Read a comment by Valdas Samonis for the article European Commission’s proposed EU aid distribution principle does not satisfy Lithuania, which was published on the Lithuania Tribune on March 30.
Who cares about LT in Europe or even understands the devastating impact of the Soviet communism on its development level?
The Palemonas Legend: A Tale of Two EU Nations
By Valdas Samonis
Since the annus mirabilis 1989 the theory was that Central and Eastern Europe, CEE, would use its abundant and relatively educated labor force to grow faster and on a more sustainable and consumer-oriented (prosperity) basis due to shift to markets and euro-integration.
What got in the way is the theory of (rational?) expectations?
True, CEE did receive a sort of a very modest version of Marshall Plan from the EU. True to four EU freedoms, Western Europe is opening to labor movements (emigration) from CEE. So when new CEE policymakers were implementing liberal market reforms, they should have anticipated some substantial outflows of labor force to higher bidders in Western Europe due to simple demonstration effect.
What got in the way is the law of unintended consequences in complex processes?
When the British opened their labor markets to the East, they anticipated some 10-12 thousand immigrants from Poland, for example, what they got is some one million and rising. Who knows what the figure is after Germany opened last May?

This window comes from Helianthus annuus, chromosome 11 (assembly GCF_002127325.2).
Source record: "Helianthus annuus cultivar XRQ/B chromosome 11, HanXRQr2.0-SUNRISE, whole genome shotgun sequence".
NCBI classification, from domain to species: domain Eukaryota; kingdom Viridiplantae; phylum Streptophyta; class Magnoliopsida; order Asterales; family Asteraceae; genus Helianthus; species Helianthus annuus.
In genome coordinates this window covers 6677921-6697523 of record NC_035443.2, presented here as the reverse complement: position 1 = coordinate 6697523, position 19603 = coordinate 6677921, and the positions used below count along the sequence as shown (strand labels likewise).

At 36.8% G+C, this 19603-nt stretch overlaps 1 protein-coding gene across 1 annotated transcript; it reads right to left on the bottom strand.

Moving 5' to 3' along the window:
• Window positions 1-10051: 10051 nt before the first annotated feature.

The tale of two EU nations: What got in the way is the paradigm of hard-to-calculate policy externalities?
The current Kubilius Government of Lithuania adopted a very ambitious (no IMF help even sought!) and rather harsh austerity modeled on the reigning EU thinking in order to clean the Augean stable of Lithuania’s finance wrecked fo by former Soviet nomenklatura hijacked governments that largely used EU money to place their cronies in plum jobs (to the exclusion of younger generation of course!), “prikhvatize” real estate and keep it from any taxation, etc. Consequently, Lithuania did not attract much Western direct investment so the productivity remained at low post-communist levels at the time when emerging Asia provides stiff global competition.
Before they realized what is going on and who was robbing them, the Lithuanian people got clabbered by this new ambitious austerity policy and the younger ones started emigrating in catastrophic numbers, seeing no future in the country whose GDP was reduced (from a low post-Soviet level) by some 20% by the combination of the old nomenklatura rent-seeking policies and the global Great Recession. Lithuania is hollowing out rapidly, unfortunately!
While the Lithuanians sobered rather in time, the Greeks have been continuing the party until the last bottle, and then they got another, and will get another one:)
Greeks won, Lithuanians lost! This is the tale of two EU integrating nations: they are even related since ancient times according to a Greek Palemonas legend.
Wishing you all the best, I remain